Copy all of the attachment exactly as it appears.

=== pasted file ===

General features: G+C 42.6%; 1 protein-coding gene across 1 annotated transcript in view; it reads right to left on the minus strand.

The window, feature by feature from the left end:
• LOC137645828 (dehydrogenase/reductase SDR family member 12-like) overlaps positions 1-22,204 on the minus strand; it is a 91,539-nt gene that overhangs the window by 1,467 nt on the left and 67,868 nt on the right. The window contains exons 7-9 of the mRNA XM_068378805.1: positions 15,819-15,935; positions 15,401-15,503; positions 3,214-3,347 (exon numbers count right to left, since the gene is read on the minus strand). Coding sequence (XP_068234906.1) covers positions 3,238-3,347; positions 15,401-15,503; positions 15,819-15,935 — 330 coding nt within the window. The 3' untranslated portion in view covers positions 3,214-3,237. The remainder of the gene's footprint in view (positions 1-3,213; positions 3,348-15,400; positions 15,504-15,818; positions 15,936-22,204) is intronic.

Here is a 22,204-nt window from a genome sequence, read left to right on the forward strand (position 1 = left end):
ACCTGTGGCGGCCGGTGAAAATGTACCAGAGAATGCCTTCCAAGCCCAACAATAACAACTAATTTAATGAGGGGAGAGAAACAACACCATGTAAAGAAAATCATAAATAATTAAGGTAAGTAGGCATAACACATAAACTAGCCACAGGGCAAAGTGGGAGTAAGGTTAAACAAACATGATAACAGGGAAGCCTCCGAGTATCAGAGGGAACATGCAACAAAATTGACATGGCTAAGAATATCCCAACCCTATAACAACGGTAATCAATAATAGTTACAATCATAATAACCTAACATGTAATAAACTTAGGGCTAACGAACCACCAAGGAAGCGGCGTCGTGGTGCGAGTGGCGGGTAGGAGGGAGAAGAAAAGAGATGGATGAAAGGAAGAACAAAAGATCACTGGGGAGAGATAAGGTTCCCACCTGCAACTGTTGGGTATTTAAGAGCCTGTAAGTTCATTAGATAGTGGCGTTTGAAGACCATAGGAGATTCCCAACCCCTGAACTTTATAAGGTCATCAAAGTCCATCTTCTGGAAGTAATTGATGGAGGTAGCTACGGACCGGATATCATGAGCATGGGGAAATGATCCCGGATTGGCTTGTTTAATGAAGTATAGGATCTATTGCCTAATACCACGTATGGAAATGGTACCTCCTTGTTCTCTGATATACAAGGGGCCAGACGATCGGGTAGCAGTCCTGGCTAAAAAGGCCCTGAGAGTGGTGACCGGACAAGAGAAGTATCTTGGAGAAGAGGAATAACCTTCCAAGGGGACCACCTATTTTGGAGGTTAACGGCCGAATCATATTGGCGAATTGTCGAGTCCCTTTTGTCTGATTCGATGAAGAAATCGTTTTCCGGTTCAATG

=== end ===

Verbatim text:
General features: G+C 42.6%; 1 protein-coding gene across 1 annotated transcript in view; it reads right to left on the minus strand.

The window, feature by feature from the left end:
• LOC137645828 (dehydrogenase/reductase SDR family member 12-like) overlaps positions 1-22,204 on the minus strand; it is a 91,539-nt gene that overhangs the window by 1,467 nt on the left and 67,868 nt on the right. The window contains exons 7-9 of the mRNA XM_068378805.1: positions 15,819-15,935; positions 15,401-15,503; positions 3,214-3,347 (exon numbers count right to left, since the gene is read on the minus strand). Coding sequence (XP_068234906.1) covers positions 3,238-3,347; positions 15,401-15,503; positions 15,819-15,935 — 330 coding nt within the window. The 3' untranslated portion in view covers positions 3,214-3,237. The remainder of the gene's footprint in view (positions 1-3,213; positions 3,348-15,400; positions 15,504-15,818; positions 15,936-22,204) is intronic.

Here is a 22,204-nt window from a genome sequence, read left to right on the forward strand (position 1 = left end):
ACCTGTGGCGGCCGGTGAAAATGTACCAGAGAATGCCTTCCAAGCCCAACAATAACAACTAATTTAATGAGGGGAGAGAAACAACACCATGTAAAGAAAATCATAAATAATTAAGGTAAGTAGGCATAACACATAAACTAGCCACAGGGCAAAGTGGGAGTAAGGTTAAACAAACATGATAACAGGGAAGCCTCCGAGTATCAGAGGGAACATGCAACAAAATTGACATGGCTAAGAATATCCCAACCCTATAACAACGGTAATCAATAATAGTTACAATCATAATAACCTAACATGTAATAAACTTAGGGCTAACGAACCACCAAGGAAGCGGCGTCGTGGTGCGAGTGGCGGGTAGGAGGGAGAAGAAAAGAGATGGATGAAAGGAAGAACAAAAGATCACTGGGGAGAGATAAGGTTCCCACCTGCAACTGTTGGGTATTTAAGAGCCTGTAAGTTCATTAGATAGTGGCGTTTGAAGACCATAGGAGATTCCCAACCCCTGAACTTTATAAGGTCATCAAAGTCCATCTTCTGGAAGTAATTGATGGAGGTAGCTACGGACCGGATATCATGAGCATGGGGAAATGATCCCGGATTGGCTTGTTTAATGAAGTATAGGATCTATTGCCTAATACCACGTATGGAAATGGTACCTCCTTGTTCTCTGATATACAAGGGGCCAGACGATCGGGTAGCAGTCCTGGCTAAAAAGGCCCTGAGAGTGGTGACCGGACAAGAGAAGTATCTTGGAGAAGAGGAATAACCTTCCAAGGGGACCACCTATTTTGGAGGTTAACGGCCGAATCATATTGGCGAATTGTCGAGTCCCTTTTGTCTGATTCGATGAAGAAATCGTTTTCCGGTTCAATG